By: Linda Dale Bloomberg

Linda Dale Bloomberg holds the positions of associate director of faculty support and development, and full professor of education in the School of Education, Northcentral University, San Diego. Dr. Bloomberg received her doctorate in 2006 from Teachers College, Columbia University, where she completed the AEGIS Program in Adult and Organizational Learning. Her new book is titled Designing and Delivering Effective Online Instruction: How to Engage Adult Learners.

The onset of the pandemic was a watershed moment for education systems, possibly leading to the largest teaching interventions ever.  The massive shift brought with it some significant challenges including an overtaxed technological infrastructure, learners’ disorientation, and instructors’ own learning curve. The move to online and hybrid teaching is not only about adopting new technology; rather, it is about rethinking and rethinking pedagogical approaches in order to accommodate new modalities. As I write in my book, Designing and Delivering Effective Online Instruction: How to Engage Adult Learners, two key points stand out:

  • Instructors often demonstrate a tendency to rely too heavily on technology to form connections with their learners or to revert to conventional teaching practices that are more suited to traditional classrooms.
  • Being an experienced instructor and even possessing advanced technological skills does not necessarily lead to effective online instruction.

Most of 2020 and 2021 was less about distance learning, and more about crisis teaching. Going forward we have the opportunity to be much more purposeful and intentional in our approach. As online modes of study continue to expand and diversify, especially in the post-COVID era, there is increasing awareness that developing institutional competence for online instruction will require a significant investment in training, coaching, and professional development. With the ongoing expansion of online learning, it is critical that instructors be provided with initial and ongoing support to enhance their teaching practice to better meet the needs of their learners. While the transition to an online teaching may be unfamiliar, the necessary skills and techniques can indeed be learned and mastered to serve the current and ever-expanding need, and ensure high-quality learning experiences for our diverse learner populations.

Online learning is essentially about the working relationships among learners and instructors, and the ways in which learners and instructors interact with learning spaces and tools. Though online models may support some of those interactions, they only scratch the surface when it comes to offering inclusive learning experiences. Throughout my book Designing and Delivering Effective Online Instruction: How to Engage Adult Learners, there is a prominent emphasis on five concepts of critical importance. These concepts, drawn from research, translate directly to practice, and become the practical drivers that you can infuse throughout your teaching practice:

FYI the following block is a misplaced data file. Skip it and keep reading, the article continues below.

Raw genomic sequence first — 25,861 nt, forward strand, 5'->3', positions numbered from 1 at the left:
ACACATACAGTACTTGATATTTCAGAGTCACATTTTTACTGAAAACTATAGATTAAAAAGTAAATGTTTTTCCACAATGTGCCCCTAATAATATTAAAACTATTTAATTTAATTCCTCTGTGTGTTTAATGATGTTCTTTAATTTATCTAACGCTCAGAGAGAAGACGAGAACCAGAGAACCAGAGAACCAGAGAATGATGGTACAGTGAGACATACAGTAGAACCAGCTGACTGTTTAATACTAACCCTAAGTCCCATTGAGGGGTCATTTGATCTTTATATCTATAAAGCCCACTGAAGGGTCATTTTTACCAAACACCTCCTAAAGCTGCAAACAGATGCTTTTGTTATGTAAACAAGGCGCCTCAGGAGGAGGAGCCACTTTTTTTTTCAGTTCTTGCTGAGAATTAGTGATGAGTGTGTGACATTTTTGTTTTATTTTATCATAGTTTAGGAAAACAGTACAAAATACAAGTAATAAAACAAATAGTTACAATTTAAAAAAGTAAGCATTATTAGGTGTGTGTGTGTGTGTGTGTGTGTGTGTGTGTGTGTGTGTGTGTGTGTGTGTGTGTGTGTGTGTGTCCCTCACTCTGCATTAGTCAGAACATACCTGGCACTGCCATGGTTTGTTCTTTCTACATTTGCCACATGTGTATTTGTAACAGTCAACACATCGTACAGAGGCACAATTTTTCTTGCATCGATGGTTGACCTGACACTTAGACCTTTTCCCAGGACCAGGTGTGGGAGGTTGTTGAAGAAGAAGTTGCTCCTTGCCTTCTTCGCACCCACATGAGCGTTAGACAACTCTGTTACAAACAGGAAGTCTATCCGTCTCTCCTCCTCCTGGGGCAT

1. Principles of Adult Learning (How People Learn)

Recognizing and understanding how adults learn informs us of best practices to ensure ways to facilitate and support their learning, right from the beginning phases of course design and development and continuing throughout one’s teaching practice and pedagogical approach. Andragogy builds upon the theory of Constructivism, suggesting that learning is an active process, whereby adult learners seek guidance and consideration as equal partners in the learning process.  Adults enter the learning experience with a great wealth of life experience, and that experience is a resource that can be drawn upon to provide meaning to new ideas and skills. The richest resource for learning lies within the learners themselves, and therefore the learning content must of necessity tap into learners’ experience to ensure a “readiness to learn”.  Armed with a greater understanding of how your students learn, will enable you to become a more effective teacher.

ACTION ITEM: Continue to ask your learners for feedback regarding their learning experiences, and always be sure to use this feedback to inform your pedagogy.

2. Engage Through Presence

Research consistently recognizes engagement as one of the most significant factors impacting academic performance and overall achievement; with clear evidence that the issue of isolation and disconnection is an essential consideration as this inhibits engagement and learning. Learner engagement and instructor engagement are two sides of the same coin and are essentially reciprocal in nature. Learner engagement ensures ongoing motivation and persistence. Instructor engagement implies the idea of being “present” for your learners, thereby establishing a sense of “teaching presence”.